As for the life of the school, learning is happening and the children are adapting. We started with very thorough routines. Handwashing, disinfectant, constant cleaning of door handles and toilets. After the first week, though, we relaxed. It is important that we are aware, but not to get too paralysed by the anxiety. We take it seriously, we remain watchful of symptoms, but we get on with our job; we are teachers and we want to teach!
The Dutch government has now said that all children will be able to come back on 8 June. There is some anxiety again about this, but we will get through that the way we did before, by talking it through and agreeing on how to manage it as a staff.
What is clear is that all the teachers are happy to be back. They say that they don’t feel like teachers unless they are in the classroom with their pupils. That we can now do that is the most important thing – like the bubbles, it helps us to focus and gets our mind away from the fact that things are still not quite normal.”
By Paul Martin.
London’s much-heralded Nightingale hospital, set up in just 2 weeks to accommodate an estimated four thousand pandemic victims, is to be closed again in June for Covid-19 patients, according to a source involved in organising Covid-19 hospital admissions in the National Health Service.
I’ve created a zoom video and audio channel and will place its ‘broadcast’ times on this website.
Krakow, Poland – Amid prayers and emotional scenes at Auschwitz, the infamous Nazi German death camp, senior Muslim clerics joined Jews in an unprecedented joint visit to the scene of the biggest mass murder of the twentieth century. Around one million Jews were murdered there by the Nazis during World War Two.
The World Muslim League, whose headquarters are in Mecca, the holiest city of Islam, represents over 1.5 billion Muslims worldwide.
The 62-person delegation was led by the League’s secretary-general Mohammad bin Abdulkarim Al-Issa, alongside representatives of the American Jewish Committee, including its CEO David Harris.
The high-level delegation of Islamic scholars from various sects will later visit the site of the largest massacre in Europe since World War Two ended. Twenty four years ago, during a civil war, seven thousand men and boys were murdered near the town of Srebrenica by Bosnian Serb forces.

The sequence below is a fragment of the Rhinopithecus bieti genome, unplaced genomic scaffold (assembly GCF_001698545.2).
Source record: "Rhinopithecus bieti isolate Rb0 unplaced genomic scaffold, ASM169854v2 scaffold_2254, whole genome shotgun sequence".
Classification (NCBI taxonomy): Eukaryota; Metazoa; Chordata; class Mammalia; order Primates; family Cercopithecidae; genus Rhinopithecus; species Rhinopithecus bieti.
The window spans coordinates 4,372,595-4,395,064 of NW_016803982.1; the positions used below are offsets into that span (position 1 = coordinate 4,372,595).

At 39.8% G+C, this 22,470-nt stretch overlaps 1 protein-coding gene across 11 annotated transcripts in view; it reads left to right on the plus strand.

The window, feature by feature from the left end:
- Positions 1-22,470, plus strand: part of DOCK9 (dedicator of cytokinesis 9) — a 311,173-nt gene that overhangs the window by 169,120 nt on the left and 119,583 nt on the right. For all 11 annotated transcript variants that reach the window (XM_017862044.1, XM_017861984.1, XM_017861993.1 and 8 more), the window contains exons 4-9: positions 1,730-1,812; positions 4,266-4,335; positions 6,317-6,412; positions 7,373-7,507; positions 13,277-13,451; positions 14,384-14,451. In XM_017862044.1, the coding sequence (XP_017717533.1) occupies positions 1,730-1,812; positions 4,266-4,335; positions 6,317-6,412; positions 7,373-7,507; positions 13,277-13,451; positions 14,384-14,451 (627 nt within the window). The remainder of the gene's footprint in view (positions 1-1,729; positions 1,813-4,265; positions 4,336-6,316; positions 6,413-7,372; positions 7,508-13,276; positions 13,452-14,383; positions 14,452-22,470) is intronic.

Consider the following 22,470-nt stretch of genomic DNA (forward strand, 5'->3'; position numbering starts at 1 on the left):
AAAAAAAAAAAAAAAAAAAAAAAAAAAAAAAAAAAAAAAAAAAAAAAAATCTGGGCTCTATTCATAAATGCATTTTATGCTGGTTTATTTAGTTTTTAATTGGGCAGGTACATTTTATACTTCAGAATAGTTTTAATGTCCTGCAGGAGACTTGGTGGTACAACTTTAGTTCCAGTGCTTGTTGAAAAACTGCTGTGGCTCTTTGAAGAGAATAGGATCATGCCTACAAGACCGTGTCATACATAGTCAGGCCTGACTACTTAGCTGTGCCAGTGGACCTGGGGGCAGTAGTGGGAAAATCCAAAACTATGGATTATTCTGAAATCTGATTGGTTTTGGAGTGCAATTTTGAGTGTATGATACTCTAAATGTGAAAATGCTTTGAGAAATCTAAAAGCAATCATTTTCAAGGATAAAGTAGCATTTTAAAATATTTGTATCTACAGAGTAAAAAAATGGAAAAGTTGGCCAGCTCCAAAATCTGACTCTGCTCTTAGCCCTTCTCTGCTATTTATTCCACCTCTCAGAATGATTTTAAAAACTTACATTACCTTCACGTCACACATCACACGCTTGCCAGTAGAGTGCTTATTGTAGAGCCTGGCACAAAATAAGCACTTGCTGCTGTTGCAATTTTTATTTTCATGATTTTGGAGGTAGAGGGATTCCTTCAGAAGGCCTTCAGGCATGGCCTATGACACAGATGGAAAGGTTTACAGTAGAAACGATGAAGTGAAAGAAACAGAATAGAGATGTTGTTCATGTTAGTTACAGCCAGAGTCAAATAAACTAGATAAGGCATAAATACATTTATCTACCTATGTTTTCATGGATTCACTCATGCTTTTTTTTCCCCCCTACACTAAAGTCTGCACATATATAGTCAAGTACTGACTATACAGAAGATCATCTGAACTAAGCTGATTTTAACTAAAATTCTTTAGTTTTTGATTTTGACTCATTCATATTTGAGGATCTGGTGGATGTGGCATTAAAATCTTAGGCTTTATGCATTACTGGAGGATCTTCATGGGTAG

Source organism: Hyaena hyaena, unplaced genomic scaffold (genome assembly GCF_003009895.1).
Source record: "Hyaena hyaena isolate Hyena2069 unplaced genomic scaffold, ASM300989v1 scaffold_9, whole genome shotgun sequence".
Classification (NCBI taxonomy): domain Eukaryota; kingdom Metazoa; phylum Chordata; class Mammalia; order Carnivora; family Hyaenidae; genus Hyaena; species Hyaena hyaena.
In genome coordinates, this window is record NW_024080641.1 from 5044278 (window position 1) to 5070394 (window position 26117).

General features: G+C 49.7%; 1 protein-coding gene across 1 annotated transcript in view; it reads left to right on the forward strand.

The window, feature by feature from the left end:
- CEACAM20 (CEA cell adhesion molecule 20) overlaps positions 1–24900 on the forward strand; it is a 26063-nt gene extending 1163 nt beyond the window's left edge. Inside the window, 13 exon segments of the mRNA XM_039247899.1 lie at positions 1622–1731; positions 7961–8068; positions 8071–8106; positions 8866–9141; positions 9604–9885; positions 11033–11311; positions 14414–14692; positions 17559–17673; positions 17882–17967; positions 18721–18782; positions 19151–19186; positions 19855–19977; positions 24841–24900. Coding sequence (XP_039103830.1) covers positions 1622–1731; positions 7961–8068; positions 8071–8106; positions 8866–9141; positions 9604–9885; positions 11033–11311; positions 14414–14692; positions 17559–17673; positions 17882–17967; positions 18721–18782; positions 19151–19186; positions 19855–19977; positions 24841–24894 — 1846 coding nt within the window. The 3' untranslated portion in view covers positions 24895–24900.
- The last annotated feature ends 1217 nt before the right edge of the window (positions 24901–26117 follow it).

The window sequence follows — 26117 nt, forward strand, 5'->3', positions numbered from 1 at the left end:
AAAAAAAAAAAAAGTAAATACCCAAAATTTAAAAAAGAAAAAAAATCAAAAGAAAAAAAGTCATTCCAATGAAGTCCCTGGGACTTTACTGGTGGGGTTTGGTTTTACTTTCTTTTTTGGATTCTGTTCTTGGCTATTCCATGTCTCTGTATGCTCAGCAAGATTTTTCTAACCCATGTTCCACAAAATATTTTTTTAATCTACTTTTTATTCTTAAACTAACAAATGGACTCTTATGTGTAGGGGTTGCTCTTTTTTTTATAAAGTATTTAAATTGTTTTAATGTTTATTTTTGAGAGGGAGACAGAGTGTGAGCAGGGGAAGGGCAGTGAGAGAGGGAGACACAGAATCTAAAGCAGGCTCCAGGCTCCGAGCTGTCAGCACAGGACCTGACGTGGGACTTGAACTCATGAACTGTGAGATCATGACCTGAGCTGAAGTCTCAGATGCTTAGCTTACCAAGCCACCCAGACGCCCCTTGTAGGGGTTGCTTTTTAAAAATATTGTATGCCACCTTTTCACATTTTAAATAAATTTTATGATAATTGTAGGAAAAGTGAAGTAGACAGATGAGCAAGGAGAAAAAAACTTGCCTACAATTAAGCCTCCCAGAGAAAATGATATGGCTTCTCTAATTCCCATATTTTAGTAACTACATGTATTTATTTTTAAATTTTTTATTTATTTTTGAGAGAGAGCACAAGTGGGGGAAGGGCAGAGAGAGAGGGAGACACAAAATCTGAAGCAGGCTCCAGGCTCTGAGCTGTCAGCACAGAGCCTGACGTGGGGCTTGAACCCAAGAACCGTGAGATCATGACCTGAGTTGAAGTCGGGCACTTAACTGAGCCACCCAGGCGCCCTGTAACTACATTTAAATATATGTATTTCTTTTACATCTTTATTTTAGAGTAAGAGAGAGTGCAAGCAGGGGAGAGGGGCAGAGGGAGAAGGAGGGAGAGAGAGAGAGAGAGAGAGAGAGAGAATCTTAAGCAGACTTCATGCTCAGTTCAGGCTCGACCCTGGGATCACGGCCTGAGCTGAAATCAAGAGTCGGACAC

The League says its visits come “as part of an international tour to sites of injustice and persecution, to condemn the heinous crimes committed against humanity, regardless of the identity or values of the perpetrators or victims”.
The delegation says it will show its “solidarity with all victims, in accordance with the peaceful values of Islam”. Among the delegation are prominent religious leaders from some 28 countries on several continents. The mission is the most senior Islamic leadership delegation ever to visit Auschwitz or any Nazi German death camp.
The mission to Auschwitz was a key element of the Memorandum of Understanding signed in April last year by the Muslim World League and the American Jewish Committee.
The visit occurred just ahead of International Holocaust Remembrance Day, which this year will mark the 75thanniversary of the liberation of the Nazi camp. Only around seven thousand people were found there alive.
Besides the more than one million Jews who were exterminated, over 100,000 non-Jewish inmates, among them principally Polish Catholics, Roma, and Soviet prisoners of war, also died.
“To be here, among the children of Holocaust survivors and members of the Jewish and Islamic communities, is both a sacred duty and a profound honor. The unconscionable crimes to which we bear witness today are truly crimes against humanity. That is to say, a violation of us all, an affront to all of God’s children,” said Dr. Al-Issa.
Three leading figures in the American Jewish Congress 24-person delegation had parents who survived in the Holocaust: President Harriet Schleifer, CEO David Harris and Executive Member Steven Zelkowitz.
“Visiting this sacred place, understanding what transpired at Auschwitz, is vital to preserving the memory of the Jewish, and non-Jewish, victims of the Nazis and striving to ensure that such horrors never happen again,” said Harris, the son of Holocaust survivors.
“We are deeply moved to be the hosts for such an unprecedented visit. This creates the chance not only to deepen understanding of the unparalleled crime that took place here, but also to build bridges of friendship and cooperation between Muslims and Jews in pursuit of a more humane and safer world for all.”
Each member of the Muslim and Jewish delegations carried a memorial candle and placed it at the monument honouring the more than 1.1 million people murdered at the Nazi camp.